We need to better educate our employer about our value or if we can't then we need to think about a move to Dubai !
  I wonder what everyone else thinks ? 


Kevork Krozian
IT Manager , Forest Hill College
k.krozian at fhc.vic.edu.au
Mobile: 0419 356 034

>>> "Stephen Digby" <digby.stephen.p at edumail.vic.gov.au> 27/08/2007 12:39 pm >>>
Professionals generally negotiate the terms of their contract with clients (even the "oldest profession" !).
Modern employment practice (e.g. AWA) is working towards the mandating of all employment conditions by the employer with only the
very scarce or very highly valued labour able to undertake any real negotiation.
Teachers have little chance of becoming a profession in this real sense.

We will remain skilled workers - a valued trade.

The tag "professional" is usually used when management wants a worker to fulfil roles beyond the paid agreement - "it's so
professional to stay until the work is done regardless of pay".

Teacher covet the tag because we are middle class aspirants who want to maintain some social distinction from tradespeople.

What we need is the government to regulate the teaching trade so that the skill level of workers is maintained and workers are
properly trained before starting work on our children.

I just think that they should pay for it.

I also think that teachers can choose to belong any number of organisations reflecting the diversity of their views and if the
government likes one of them (because it promotes the values that the government likes) then it might assist with its funding.

Just don't like the current setup of mandated membership of expensive and ineffective "quango".

Stephen Digby, Learning Technology Manager
mailto: admin at cheltsec.vic.edu.au 
Cheltenham Secondary College www.cheltsec.vic.edu.au 
Ph: 613 955 55 955  Fx: 9555 8617 Mb: 0431-701-028
There are two kinds of failures: The man who will do nothing he is told, and the man who will do nothing else. Perle Thompson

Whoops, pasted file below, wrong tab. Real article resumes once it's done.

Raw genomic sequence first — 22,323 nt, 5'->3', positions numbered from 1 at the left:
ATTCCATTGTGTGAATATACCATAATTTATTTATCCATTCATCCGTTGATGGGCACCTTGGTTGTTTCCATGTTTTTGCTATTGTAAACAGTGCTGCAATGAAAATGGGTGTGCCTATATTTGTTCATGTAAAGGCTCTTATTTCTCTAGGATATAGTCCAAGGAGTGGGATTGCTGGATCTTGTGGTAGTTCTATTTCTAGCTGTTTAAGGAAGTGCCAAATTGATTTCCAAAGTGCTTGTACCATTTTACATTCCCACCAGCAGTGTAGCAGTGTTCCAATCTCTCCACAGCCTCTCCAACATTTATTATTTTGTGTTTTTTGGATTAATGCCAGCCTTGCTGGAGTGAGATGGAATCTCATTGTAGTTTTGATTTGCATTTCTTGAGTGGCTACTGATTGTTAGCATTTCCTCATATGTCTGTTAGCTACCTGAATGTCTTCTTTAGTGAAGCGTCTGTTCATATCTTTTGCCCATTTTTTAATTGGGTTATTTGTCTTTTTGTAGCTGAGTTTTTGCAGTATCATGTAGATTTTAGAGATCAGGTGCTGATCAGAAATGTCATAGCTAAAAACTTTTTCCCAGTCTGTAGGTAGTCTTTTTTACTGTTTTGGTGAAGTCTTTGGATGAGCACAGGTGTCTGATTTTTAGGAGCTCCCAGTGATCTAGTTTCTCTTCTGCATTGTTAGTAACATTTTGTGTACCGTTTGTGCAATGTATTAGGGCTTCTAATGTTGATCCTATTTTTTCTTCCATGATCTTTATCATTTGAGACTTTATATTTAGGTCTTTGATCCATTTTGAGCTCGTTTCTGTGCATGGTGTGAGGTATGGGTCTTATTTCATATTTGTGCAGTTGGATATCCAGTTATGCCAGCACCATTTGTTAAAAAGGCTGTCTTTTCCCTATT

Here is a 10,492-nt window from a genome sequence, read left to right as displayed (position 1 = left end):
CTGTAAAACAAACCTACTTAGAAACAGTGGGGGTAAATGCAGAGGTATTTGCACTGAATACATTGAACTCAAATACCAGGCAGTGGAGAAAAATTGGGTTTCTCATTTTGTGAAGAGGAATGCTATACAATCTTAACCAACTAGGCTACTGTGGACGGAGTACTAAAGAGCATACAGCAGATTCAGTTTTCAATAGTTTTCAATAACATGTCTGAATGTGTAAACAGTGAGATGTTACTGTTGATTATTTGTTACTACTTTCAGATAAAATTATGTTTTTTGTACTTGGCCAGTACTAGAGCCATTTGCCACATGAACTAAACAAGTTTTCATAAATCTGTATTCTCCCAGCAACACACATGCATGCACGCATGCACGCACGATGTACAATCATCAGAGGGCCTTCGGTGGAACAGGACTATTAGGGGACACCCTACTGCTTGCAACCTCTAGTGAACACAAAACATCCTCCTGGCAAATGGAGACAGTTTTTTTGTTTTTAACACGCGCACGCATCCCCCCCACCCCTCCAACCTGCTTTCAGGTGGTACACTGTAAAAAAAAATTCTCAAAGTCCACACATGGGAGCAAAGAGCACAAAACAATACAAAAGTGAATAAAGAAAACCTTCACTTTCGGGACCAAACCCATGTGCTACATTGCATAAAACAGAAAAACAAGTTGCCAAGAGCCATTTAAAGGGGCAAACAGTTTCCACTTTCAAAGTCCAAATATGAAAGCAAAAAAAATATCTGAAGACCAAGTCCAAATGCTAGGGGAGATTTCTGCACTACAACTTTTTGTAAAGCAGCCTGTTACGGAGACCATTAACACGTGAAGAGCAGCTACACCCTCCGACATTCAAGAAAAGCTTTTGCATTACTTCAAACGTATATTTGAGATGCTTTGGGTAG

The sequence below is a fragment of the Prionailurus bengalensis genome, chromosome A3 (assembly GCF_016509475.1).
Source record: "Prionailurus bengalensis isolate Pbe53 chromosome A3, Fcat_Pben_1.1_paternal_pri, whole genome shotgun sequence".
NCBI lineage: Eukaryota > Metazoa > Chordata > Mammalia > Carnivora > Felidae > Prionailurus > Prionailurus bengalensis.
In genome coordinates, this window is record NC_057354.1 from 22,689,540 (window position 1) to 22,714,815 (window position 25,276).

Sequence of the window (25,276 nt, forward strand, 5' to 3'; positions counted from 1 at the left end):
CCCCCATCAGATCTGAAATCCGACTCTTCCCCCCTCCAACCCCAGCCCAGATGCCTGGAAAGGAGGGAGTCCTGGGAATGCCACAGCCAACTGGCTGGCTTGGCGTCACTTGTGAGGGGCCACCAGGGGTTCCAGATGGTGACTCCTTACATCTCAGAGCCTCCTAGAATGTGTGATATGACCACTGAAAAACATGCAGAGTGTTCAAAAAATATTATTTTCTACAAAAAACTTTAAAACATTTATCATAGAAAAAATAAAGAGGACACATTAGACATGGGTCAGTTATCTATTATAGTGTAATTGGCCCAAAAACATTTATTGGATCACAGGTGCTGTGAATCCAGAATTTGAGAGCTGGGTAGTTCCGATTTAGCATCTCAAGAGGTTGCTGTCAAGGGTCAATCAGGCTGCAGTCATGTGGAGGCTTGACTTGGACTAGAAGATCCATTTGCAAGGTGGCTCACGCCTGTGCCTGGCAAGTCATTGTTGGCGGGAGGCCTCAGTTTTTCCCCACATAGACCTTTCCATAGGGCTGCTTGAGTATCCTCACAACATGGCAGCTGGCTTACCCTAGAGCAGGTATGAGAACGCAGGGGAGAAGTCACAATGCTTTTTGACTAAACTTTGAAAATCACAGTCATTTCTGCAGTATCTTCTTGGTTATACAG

-----Original Message-----
From: offtopic-bounces at edulists.com.au [mailto:offtopic-bounces at edulists.com.au] On Behalf Of techo
Sent: Monday, 27 August 2007 12:25 PM
To: Information Technology Teachers' Offtopic Mailing List
Subject: Re: [Offtopic] Points to consider including in VIT Review Response

At 10:08 AM 27/08/2007, you wrote:
> > Hello Stephen -
> >
> > Just for the info for the the few of us non-teachers here - is there 
> > a professional association for teachers along the lines on the 
> > Institution of Engineers Australia, the Royal Australian Institue of 
> > Architects, the AMA etc?...
>It is interesting that the bodies you mention fulfill the role of what 
>the union does for teachers, but as Engineers, Doctors, etc are 
>'professionals', there is a slightly different focus in their 

Maybe there lies the problem - teachers should think of themselves as 'professionals' too. While the IEAust performed some of the
functions of a union, they were run by working engineers rather than career union officials, and had the broad interests of the
members and the profession as their focus rather than political or IR matters. I belonged to unions (such as APEA, MOA, ASU at
different times) that handled the industrial matters of the day. Both have a role to play.

As a matter of strategy, a professional association probably has more clout and better image than a militant union, and could
achieve better outcomes for teachers in general by lifting the status and public perception of teachers.

comrade Jim

We have to use this Disclaimer

Views, opinions, etc. expressed reflect those of the author and not Ruyton Girls' School

Jim Maunder
Ruyton Girls School
Melbourne, Australia